Joe and Mary Ann McDonald's

Trip Report: The DIGITAL Complete Nature Photo Course
in Madera Canyon, southern Arizona

While the Saguaro desert was a bit of a commute, we traveled north to the saguaro area when photographing
at Tucson's superb Arizona-Sonora Desert Museum. This 6 image panorama was made just outside the grounds,
comprised of three images across the top and three across the bottom, composited twice. This type of technique
was demonstrated at the course during one of our afternoon teaching sessions.

HOOT HOLLOW GOES WEST! That's how we termed our first foray off-site to conduct our exciting Digital CNPC that we've conducted here at Hoot Hollow East (our base in McClure, Pa.) for the last several years. Although we anticipated having a great course/class and shooting opportunity, we still had some jitters -- as we prepared 2000 miles away from the teaching destination.

Well, the course was a spectacular success, and both the participants and ourselves had a wonderful time. So much so, that we're going to be offering TWO D-CNPC's in 2006. Dates for 2006 are now set, and you can read our 2006's brochure.

Some of the images from various students' personal assignments.

Our week was divided into several segments, including a challenging 'Personal Assignment' where folks drew random subjects they may, or may not, have wished they picked. All of the subjects were found around the area and where, in every case, a means to motivate folks to push their creative envelope. And they did -- so much so that for the following week's hummingbird photo shoot, I projected their images to motivate the hummingbird photographers to go out and shoot more than just hummingbirds!

Our class time was about equally divided into formal photography instruction and digital concerns. We spent a fair amount of time on MANUAL exposure and SPOT metering, which would almost seem to be a non-essential topic in the supposedly easy-to-fix digital age of photography, but everyone discovered the importance of this method and most were converts to it, realizing that they now had complete control. A similar session on TTL flash photography was very enlightening, especially when the students gathered together to work out problems I had posed that would illustrate various techniques.

Rick Holt, one of our digital instructors, flew out to join us for the week, and Rick covered much of the computer basics involving file management, RAW conversions, image backup, and other items. Not surprisingly, the DIGITAL WORKFLOW dilemna is one of the most pressing problems for digital shooters, and everyone discovered the absolute importance of developing a good model. We presented our model, which works, and with few if any modifications this model can be used by anyone.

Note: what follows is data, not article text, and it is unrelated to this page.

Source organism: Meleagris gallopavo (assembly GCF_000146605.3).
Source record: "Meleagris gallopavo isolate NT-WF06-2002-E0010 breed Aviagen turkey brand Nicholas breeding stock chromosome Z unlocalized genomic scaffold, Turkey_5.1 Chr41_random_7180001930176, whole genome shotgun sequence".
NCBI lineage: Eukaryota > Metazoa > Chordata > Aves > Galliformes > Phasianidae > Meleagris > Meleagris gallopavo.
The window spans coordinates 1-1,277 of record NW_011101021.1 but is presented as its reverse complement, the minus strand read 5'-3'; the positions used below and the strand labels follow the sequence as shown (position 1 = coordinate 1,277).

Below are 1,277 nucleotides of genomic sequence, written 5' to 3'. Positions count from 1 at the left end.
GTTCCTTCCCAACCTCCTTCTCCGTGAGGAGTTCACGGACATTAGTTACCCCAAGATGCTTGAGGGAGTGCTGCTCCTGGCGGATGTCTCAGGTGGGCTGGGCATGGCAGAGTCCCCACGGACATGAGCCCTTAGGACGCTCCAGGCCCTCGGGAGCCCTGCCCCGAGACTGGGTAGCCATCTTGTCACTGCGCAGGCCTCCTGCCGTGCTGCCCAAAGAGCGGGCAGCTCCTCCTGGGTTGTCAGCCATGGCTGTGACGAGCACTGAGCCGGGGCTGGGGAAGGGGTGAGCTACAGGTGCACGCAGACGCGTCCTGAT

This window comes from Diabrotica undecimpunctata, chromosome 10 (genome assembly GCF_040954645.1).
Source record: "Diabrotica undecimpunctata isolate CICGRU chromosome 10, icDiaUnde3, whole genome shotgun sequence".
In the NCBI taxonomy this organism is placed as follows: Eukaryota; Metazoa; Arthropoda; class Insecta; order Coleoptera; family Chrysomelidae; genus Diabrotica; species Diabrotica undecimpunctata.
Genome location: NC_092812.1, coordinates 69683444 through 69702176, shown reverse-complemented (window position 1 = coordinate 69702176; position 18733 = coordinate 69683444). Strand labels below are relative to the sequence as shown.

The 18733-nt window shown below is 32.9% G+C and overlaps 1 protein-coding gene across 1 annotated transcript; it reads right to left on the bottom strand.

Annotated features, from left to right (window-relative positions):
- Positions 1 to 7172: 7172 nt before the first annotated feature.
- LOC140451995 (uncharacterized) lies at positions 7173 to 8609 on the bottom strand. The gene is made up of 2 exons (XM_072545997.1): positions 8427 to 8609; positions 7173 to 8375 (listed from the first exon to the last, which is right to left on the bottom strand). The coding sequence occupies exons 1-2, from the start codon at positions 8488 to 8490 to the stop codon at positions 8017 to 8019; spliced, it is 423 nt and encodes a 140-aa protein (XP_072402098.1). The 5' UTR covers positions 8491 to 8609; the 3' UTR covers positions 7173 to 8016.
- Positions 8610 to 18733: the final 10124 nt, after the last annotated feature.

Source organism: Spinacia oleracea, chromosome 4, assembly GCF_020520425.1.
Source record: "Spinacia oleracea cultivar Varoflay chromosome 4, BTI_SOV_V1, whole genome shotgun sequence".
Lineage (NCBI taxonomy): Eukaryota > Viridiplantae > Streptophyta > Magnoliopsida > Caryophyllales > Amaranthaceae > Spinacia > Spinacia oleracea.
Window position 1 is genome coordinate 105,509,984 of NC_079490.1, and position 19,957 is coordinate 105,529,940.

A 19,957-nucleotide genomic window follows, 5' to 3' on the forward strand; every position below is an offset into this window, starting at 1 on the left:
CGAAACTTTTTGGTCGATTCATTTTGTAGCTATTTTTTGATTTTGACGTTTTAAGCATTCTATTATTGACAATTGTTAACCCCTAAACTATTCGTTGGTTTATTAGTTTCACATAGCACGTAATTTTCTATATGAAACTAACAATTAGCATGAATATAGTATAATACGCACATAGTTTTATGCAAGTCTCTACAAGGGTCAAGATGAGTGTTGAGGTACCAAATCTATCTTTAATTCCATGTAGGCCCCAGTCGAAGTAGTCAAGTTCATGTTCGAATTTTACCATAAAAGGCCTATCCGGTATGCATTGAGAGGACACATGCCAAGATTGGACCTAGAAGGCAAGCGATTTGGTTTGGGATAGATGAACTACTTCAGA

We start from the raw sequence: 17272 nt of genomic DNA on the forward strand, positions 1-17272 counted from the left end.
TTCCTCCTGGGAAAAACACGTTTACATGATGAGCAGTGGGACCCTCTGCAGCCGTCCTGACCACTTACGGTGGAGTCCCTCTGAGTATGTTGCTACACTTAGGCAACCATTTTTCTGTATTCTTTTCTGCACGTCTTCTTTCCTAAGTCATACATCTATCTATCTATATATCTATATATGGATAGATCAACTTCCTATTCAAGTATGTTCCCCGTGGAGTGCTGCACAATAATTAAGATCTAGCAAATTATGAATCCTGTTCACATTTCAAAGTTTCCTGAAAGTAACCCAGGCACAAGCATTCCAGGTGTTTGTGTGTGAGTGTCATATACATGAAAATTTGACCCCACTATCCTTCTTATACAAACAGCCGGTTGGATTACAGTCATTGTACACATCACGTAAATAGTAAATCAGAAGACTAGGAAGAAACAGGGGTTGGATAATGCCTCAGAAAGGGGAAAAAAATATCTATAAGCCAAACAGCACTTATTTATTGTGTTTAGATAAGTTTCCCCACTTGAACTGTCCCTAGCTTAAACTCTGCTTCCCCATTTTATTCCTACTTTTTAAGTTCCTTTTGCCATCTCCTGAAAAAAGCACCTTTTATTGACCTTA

Mary presented her compositional program, now tailored to incorporate various digital components like focus and exposure composites, as well as panoramas, while still stressing the importance of making a great composition the first time around.

We had plenty of time to shoot, as students not only had a personal assignment but also a week-long assignment that was again designed to not only push their creative skills but also to have students attempt new things as they captured a wide variety of subjects. The most desired was, of course, the hummingbirds, as we had scheduled everyone to have two sessions at our high-speed flash setups to photograph the birds on the last full day where, if they were not filming, they'd be working on their editing for that evening's final presentation.

Phase One's Capture One program was demonstrated -- Phase One generously supplied us with CDs containing the program, and many students ended up editing via this fast and efficient editing program. Wimberley supplied some very much needed PLAMPs for our hummingbird setups, which, by the way, involved the use of 16 flashes in all.

Some of the birds, reptiles, and mammals photographed at the Desert Museum.

We made two visits to the wonderful Arizona-Sonora Desert Museum, one scheduled, and the other added on as the desire to return for a morning shoot was unanimous, and both trips were well worth the commute. Hummingbirds, aviary songbirds, wild birds, a variety of cactus, lizards, and native mammals kept everyone extremely busy. Further, the staff and docents at the Museum must rank as among the most friendly and helpful anywhere in the world -- they were so cooperative for our photographers. They deserve a huge thanks and all the support you can give the museum.

At any rate, the shoot were wonderful, the work the students presented superb, and everyone learned a tremendous amount. Rather than go on, I think it far more prudent to simply portfolio some of the work done during the course by the students. Individual images are not credited due to a filing glitch, but the following photographers are represented in this portfolio:
Joe and Carolyn Hooper, Anita Ray, Joyce Brandt, George Bradfield, Delores Valtierra, Sandy Corless, Nancy Messner, Laura Densmore, and Sheila Babbie. Thanks for sharing this wonderful portfolio!

If this collection of assignment images doesn't motivate you ... then the small size just doesn't do the images justice. Represented are our students images from about 7 of the in-field assignments.


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